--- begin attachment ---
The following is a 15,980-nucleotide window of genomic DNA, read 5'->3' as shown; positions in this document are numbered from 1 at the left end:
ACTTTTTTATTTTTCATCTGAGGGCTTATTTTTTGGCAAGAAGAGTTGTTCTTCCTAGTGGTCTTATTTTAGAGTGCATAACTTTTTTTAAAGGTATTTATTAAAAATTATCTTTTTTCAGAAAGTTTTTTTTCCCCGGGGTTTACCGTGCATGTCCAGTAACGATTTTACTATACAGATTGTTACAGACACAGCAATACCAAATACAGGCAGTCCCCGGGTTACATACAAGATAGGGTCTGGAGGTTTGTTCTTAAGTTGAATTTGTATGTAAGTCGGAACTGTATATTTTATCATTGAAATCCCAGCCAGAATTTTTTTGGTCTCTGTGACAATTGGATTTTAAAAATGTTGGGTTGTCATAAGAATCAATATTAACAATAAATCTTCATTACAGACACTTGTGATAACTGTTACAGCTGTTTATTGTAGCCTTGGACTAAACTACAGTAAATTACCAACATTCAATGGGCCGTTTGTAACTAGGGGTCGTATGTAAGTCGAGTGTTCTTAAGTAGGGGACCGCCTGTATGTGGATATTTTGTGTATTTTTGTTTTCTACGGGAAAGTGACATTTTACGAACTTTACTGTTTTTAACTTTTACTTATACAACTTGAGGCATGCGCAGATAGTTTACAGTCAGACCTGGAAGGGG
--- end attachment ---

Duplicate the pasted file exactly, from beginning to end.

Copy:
The following is a 15,980-nucleotide window of genomic DNA, read 5'->3' as shown; positions in this document are numbered from 1 at the left end:
ACTTTTTTATTTTTCATCTGAGGGCTTATTTTTTGGCAAGAAGAGTTGTTCTTCCTAGTGGTCTTATTTTAGAGTGCATAACTTTTTTTAAAGGTATTTATTAAAAATTATCTTTTTTCAGAAAGTTTTTTTTCCCCGGGGTTTACCGTGCATGTCCAGTAACGATTTTACTATACAGATTGTTACAGACACAGCAATACCAAATACAGGCAGTCCCCGGGTTACATACAAGATAGGGTCTGGAGGTTTGTTCTTAAGTTGAATTTGTATGTAAGTCGGAACTGTATATTTTATCATTGAAATCCCAGCCAGAATTTTTTTGGTCTCTGTGACAATTGGATTTTAAAAATGTTGGGTTGTCATAAGAATCAATATTAACAATAAATCTTCATTACAGACACTTGTGATAACTGTTACAGCTGTTTATTGTAGCCTTGGACTAAACTACAGTAAATTACCAACATTCAATGGGCCGTTTGTAACTAGGGGTCGTATGTAAGTCGAGTGTTCTTAAGTAGGGGACCGCCTGTATGTGGATATTTTGTGTATTTTTGTTTTCTACGGGAAAGTGACATTTTACGAACTTTACTGTTTTTAACTTTTACTTATACAACTTGAGGCATGCGCAGATAGTTTACAGTCAGACCTGGAAGGGG